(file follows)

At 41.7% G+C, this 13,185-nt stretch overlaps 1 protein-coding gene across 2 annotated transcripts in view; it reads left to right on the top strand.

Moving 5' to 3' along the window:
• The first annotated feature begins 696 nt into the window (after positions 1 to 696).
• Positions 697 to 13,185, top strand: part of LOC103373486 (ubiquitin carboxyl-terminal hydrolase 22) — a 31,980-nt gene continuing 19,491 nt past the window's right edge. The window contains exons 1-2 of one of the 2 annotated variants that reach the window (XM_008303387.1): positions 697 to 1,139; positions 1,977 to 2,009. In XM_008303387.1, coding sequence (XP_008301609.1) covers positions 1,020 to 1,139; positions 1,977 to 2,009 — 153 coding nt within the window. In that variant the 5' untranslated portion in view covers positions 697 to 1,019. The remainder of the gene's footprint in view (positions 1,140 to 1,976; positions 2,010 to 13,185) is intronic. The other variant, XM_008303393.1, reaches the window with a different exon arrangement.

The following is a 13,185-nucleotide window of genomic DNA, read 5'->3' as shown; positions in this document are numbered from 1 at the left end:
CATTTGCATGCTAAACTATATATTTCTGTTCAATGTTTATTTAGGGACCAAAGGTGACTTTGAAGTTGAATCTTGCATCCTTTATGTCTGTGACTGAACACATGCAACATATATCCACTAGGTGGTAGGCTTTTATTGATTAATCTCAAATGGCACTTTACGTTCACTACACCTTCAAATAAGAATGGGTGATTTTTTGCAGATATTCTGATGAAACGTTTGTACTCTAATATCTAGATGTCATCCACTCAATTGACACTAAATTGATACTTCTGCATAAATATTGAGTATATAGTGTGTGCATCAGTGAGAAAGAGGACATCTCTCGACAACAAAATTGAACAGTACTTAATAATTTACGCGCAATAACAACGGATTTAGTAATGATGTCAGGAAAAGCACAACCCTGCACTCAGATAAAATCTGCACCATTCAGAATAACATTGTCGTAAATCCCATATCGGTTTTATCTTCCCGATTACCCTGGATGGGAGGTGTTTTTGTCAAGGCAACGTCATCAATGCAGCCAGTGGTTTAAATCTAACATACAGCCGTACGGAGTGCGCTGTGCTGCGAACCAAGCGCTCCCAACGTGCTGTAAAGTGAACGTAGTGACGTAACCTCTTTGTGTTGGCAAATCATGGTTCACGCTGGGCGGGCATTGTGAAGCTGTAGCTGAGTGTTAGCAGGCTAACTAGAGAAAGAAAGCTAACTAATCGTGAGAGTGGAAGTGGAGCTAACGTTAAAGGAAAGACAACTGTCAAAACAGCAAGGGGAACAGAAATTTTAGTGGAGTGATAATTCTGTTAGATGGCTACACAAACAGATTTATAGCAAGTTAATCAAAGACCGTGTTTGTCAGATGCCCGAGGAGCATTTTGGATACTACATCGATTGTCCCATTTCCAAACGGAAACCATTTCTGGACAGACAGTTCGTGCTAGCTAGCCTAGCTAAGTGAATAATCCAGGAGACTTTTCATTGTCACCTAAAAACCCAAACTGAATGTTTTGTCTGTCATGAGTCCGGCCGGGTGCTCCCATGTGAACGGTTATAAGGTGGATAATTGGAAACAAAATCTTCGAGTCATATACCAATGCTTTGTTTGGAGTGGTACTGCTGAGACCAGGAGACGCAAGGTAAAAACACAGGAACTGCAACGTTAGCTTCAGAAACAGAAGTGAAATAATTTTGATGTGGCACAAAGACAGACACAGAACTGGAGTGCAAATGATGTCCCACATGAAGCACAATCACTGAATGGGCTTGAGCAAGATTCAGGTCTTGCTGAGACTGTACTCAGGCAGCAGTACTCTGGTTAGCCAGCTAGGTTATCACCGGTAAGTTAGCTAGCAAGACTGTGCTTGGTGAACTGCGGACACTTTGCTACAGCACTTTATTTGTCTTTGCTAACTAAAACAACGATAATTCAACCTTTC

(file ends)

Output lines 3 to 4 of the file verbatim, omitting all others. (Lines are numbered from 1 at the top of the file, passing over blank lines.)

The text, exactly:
• The first annotated feature begins 696 nt into the window (after positions 1 to 696).
• Positions 697 to 13,185, top strand: part of LOC103373486 (ubiquitin carboxyl-terminal hydrolase 22) — a 31,980-nt gene continuing 19,491 nt past the window's right edge. The window contains exons 1-2 of one of the 2 annotated variants that reach the window (XM_008303387.1): positions 697 to 1,139; positions 1,977 to 2,009. In XM_008303387.1, coding sequence (XP_008301609.1) covers positions 1,020 to 1,139; positions 1,977 to 2,009 — 153 coding nt within the window. In that variant the 5' untranslated portion in view covers positions 697 to 1,019. The remainder of the gene's footprint in view (positions 1,140 to 1,976; positions 2,010 to 13,185) is intronic. The other variant, XM_008303393.1, reaches the window with a different exon arrangement.